Professionally, leaving my career was the best decision I could have made. It forced me to reassess what I truly wanted and to pursue paths I had never considered before. I learned new skills, met new people, and gradually built a career that was more aligned with my passions and values. I finally followed the advice of Allen Ginsberg, who had once suggested to me that I dedicate my life to writing and photography when I was twelve years old.

Personally, leaving that toxic relationship was like emerging from a long, dark tunnel into the light. It wasn’t easy to let go, to move on from someone who had been such a significant part of my life. But it was necessary for my growth and well-being. I learned to love myself, to prioritize my own happiness, and to never settle for less than I deserve.

I met Amelia on Twitter, fell in love with her, and together we eventually made that move to Vermont, and it was both terrifying and exhilarating. Starting over was a challenge, but it was also an opportunity to rebuild myself from the ground up. I learned to be independent in a way I had never been before, to trust in my own abilities, and make decisions based solely on my own judgment.

Thomas Slatin’s Childhood Writing Desk On Fire—Middletown Springs, Vermont; December 2023.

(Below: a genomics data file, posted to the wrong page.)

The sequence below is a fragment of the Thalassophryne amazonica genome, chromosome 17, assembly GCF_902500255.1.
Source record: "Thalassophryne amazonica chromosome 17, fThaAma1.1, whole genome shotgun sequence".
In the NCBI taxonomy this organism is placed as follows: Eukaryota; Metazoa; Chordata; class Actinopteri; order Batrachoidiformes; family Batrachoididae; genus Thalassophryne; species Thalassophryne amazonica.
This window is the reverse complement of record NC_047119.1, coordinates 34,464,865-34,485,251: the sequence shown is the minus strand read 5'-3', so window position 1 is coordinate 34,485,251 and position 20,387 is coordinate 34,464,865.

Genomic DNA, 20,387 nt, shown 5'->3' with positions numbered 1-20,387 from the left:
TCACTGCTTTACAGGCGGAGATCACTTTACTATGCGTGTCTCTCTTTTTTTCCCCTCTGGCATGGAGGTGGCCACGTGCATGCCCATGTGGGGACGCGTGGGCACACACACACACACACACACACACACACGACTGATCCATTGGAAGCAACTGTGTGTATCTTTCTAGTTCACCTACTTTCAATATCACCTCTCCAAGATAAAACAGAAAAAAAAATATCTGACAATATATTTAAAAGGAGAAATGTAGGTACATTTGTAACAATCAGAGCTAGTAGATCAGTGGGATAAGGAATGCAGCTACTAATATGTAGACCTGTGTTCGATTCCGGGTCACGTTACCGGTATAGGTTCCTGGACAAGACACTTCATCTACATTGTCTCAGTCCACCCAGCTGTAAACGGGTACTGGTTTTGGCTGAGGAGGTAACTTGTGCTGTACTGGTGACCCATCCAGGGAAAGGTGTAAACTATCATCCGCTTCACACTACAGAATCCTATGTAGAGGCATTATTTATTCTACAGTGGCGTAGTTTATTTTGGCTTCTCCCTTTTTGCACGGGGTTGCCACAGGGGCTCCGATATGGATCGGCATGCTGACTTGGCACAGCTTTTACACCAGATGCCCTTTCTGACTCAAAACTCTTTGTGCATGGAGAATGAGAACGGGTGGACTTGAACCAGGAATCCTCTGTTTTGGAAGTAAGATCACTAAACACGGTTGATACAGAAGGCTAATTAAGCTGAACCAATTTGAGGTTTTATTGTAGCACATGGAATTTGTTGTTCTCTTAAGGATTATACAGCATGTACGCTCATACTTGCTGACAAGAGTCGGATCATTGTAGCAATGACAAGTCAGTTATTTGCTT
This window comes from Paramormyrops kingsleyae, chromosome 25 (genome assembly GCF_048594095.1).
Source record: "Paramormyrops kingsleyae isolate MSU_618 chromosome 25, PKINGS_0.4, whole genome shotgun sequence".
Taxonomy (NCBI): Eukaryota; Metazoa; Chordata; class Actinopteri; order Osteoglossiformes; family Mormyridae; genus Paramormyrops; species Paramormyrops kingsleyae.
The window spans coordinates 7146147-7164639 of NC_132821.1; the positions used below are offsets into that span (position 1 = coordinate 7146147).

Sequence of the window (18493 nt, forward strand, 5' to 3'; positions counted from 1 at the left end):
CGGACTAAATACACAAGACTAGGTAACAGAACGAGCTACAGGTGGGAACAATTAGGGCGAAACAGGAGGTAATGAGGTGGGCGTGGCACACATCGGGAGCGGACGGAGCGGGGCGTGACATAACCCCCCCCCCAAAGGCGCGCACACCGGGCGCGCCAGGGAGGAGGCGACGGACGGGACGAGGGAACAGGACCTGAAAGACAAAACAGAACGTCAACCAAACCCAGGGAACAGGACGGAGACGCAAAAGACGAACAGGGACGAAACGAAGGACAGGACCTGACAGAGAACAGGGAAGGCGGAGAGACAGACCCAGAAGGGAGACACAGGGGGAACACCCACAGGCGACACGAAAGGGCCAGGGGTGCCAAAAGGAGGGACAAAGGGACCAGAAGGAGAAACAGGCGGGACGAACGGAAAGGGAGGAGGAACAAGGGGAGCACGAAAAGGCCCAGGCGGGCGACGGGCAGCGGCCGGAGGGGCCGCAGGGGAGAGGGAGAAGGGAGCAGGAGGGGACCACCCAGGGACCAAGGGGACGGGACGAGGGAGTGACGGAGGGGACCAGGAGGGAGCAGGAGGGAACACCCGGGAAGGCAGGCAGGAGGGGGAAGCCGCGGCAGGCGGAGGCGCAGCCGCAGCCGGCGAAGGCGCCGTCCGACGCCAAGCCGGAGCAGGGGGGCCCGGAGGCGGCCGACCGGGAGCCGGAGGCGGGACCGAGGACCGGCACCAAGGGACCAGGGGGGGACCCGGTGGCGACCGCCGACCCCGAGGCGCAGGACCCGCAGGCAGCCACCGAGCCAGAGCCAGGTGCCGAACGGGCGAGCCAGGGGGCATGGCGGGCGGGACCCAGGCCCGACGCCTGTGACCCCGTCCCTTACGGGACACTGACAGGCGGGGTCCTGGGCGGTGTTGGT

In these ten years, I’ve learned that while much of our time may seem to get erased in the grand narrative of our lives, every moment is significant. Each day is a tiny facet of our existence, and every experience, whether good or bad, contributes to the person we become. We may reduce our lives to shorthand, but it’s the full story, with all its complexities and contradictions, that truly defines us.

As I look forward to the next decade, I do so with a sense of hope and anticipation. I know that the road ahead will have its share of challenges, but I also know that I am resilient, adaptable, and stronger than I ever thought possible. I’ve come a long way in ten years, and I can’t wait to see where the next ten take me.

December 22, 2023


  • Cate Spader

    All of your phrases packed a punch, Thomas! I felt so much emotion when I read the line, “and everyday felt heavier than the last.” Wow. Beautifully said as always, and I can’t wait to read more in 2024!

    • Thomas Slatin

      Hi, Cate! I wanted to take a moment to express my heartfelt gratitude for your lovely comments, as always. Your words never fail to brighten my day!

      Reflecting on my younger years, I realize I was always gripped by a strong sense of wanderlust, paired with the swirling uncertainties of not knowing exactly what I wanted from life. This unique combination allowed me to live a life that was anything but ordinary. I’ve been told by some that my life experiences sound almost too extraordinary to be true, but every moment has been my reality.